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Meg Whitman and Immigration: A CEO’s Crystal Clear Clarity Gives Way to Confusion

When Michael Bloomberg and other media titans trekked to Capitol Hill this past week, the message was coherent: Immigration at all levels is vital for the economy, reform is essential for the country and non-natives can be credited with creating some of the most innovative companies around, including Google, Yahoo and eBay.

Yes, eBay. This week, that company’s former CEO, Meg Whitman, also was talking about immigration, but the message of confusion. There is the flap over whether she knew she was employing an illegal immigrant as a maid, along with the typical who knew what and when of a scandal. During Saturday’s California gubernatorial debate against Jerry Brown, Whitman is trying to throw the whole controversy back at her opponent, but instead it may merely remind voters of the conundrum that the issue of immigration has posed for her all along the way.

She’s been kind of for and kind of against the Arizona law — right for that state, but not for California. She’s not for a path to legalization but has said it is “simply not practical” to deport all of those who are here illegally. She’s said she was sorry that Proposition 187 passed, but also has said that illegal immigrants “should not expect benefits” from the state. On immigration, she insists she’s been crystal clear. Perhaps — if John Kerry is the benchmark.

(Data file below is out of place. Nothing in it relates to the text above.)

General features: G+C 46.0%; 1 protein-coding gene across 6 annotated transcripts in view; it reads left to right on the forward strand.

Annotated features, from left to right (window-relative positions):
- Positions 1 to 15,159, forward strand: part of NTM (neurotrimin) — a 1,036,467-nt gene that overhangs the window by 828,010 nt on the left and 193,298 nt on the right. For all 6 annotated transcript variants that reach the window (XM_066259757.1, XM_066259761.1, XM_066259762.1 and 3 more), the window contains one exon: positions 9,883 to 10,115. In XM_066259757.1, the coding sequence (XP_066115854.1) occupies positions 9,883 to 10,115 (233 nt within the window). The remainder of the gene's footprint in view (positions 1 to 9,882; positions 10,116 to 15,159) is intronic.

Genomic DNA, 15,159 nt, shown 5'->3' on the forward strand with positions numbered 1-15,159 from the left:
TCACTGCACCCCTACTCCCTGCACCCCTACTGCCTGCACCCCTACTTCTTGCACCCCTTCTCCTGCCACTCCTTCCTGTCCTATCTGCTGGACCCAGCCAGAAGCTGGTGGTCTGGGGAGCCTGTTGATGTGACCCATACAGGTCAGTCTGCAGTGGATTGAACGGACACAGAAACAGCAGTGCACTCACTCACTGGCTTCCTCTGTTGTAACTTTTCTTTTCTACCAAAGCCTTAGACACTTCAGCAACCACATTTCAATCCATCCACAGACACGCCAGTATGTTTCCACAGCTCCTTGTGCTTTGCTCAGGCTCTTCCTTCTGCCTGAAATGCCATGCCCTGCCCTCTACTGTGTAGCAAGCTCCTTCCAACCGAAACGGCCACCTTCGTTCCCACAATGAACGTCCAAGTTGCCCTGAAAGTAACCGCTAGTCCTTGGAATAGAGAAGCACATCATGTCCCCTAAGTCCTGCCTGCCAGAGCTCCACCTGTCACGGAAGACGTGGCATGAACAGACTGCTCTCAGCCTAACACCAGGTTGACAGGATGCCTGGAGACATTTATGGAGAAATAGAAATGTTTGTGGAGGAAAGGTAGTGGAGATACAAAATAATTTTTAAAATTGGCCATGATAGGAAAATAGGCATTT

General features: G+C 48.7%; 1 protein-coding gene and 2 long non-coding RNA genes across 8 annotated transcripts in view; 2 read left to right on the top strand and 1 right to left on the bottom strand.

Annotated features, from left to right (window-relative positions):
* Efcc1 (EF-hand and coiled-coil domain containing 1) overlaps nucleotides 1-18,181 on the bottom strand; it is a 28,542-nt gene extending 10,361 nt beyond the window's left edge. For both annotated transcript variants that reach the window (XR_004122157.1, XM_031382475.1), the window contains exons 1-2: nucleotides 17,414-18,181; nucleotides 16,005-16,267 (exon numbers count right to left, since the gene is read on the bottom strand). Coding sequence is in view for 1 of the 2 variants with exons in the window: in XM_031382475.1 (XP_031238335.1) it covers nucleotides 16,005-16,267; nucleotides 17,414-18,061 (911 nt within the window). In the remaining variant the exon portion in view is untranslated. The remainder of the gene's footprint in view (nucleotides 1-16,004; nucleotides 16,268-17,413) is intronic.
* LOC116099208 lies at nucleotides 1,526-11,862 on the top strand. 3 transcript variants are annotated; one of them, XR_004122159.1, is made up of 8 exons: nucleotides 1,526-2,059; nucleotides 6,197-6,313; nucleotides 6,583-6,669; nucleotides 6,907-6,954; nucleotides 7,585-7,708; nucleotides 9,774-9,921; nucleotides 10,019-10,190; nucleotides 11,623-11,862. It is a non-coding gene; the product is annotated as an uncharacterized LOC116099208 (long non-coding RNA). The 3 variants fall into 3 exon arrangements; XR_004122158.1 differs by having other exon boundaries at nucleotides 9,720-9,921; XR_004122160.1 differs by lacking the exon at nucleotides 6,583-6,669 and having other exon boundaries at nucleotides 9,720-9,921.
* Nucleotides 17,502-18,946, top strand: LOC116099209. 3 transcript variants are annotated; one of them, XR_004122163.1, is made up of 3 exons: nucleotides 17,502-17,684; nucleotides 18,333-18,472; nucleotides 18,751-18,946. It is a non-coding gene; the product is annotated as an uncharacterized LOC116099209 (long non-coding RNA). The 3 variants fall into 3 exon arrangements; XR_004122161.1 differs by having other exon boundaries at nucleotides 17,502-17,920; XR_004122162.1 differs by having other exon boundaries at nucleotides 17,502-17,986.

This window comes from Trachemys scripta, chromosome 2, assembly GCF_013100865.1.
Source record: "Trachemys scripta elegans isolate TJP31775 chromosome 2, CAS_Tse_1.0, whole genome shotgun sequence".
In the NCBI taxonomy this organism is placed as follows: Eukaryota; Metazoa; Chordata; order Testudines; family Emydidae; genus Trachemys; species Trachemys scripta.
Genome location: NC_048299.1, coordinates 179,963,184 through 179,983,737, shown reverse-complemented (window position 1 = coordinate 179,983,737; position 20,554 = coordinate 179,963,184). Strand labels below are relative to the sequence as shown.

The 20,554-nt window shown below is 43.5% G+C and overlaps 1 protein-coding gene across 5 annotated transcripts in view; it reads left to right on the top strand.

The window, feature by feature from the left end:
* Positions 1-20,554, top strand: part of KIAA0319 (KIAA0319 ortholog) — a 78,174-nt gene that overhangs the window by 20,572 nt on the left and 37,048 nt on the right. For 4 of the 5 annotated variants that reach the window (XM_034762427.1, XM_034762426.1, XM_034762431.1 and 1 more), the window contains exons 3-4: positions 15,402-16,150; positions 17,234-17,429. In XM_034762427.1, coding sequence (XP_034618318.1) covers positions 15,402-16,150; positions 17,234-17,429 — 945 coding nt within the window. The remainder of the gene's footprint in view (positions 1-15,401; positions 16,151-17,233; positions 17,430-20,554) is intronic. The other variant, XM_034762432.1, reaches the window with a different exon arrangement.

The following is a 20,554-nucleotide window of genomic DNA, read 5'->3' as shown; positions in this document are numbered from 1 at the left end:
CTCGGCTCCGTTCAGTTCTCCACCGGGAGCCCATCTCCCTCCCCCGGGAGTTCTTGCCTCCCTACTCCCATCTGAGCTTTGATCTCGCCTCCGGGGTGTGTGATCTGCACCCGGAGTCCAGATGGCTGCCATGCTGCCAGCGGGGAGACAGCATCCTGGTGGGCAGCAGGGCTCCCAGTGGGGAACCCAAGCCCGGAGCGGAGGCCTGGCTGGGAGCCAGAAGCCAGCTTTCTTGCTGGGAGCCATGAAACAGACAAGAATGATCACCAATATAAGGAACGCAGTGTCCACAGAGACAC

No matter who you believe in the flap over Nicky Diaz Santillan, it could not have come at a more inopportune time, just as polls show that Whitman’s ability to make inroads in the Latino community, and her path to Sacramento, have been stunted from the summertime gains. The Brown campaign all along had complained that Whitman has shifting her positions on immigration, but their message got trumped by the Whitman camp’s superior resources.

Obviously, Whitman wouldn’t be having these kinds of troubles on immigration had she never had to run in the GOP primary, forcing her to tack right. It’s one reason Arnold Schwarzenegger seized the moment in the recall in 2003, when he didn’t have to take a hardline position but could instead relate with his own inspiring tale of coming to California.

Voters just now are starting to pay some attention to the governor’s race, and the risk for Whitman is that those just tuning in are not picking up nuance, but the image of a tearful maid, and a sometimes smiling businesswoman defending and explaining what happened when. While her outlay on campaign spots has enabled her to introduce herself to the California voter, those commercials for the rest of the month will be competing against the clutter of all sorts of political advertisements from all sorts of different groups.

There was a story this week filled with inspirational rhetoric and a crystal clear position, but it came not from a politician but a media mogul who joined Bloomberg before the congressional committee, Rupert Murdoch.

He told the lawmakers, “As an immigrant, I chose to live in America because it is one of the freest and most vibrant nations in the world. And as an immigrant, I feel an obligation to speak up for immigration policies that will keep America the most economically robust, creative and freedom-loving nation in the world.”

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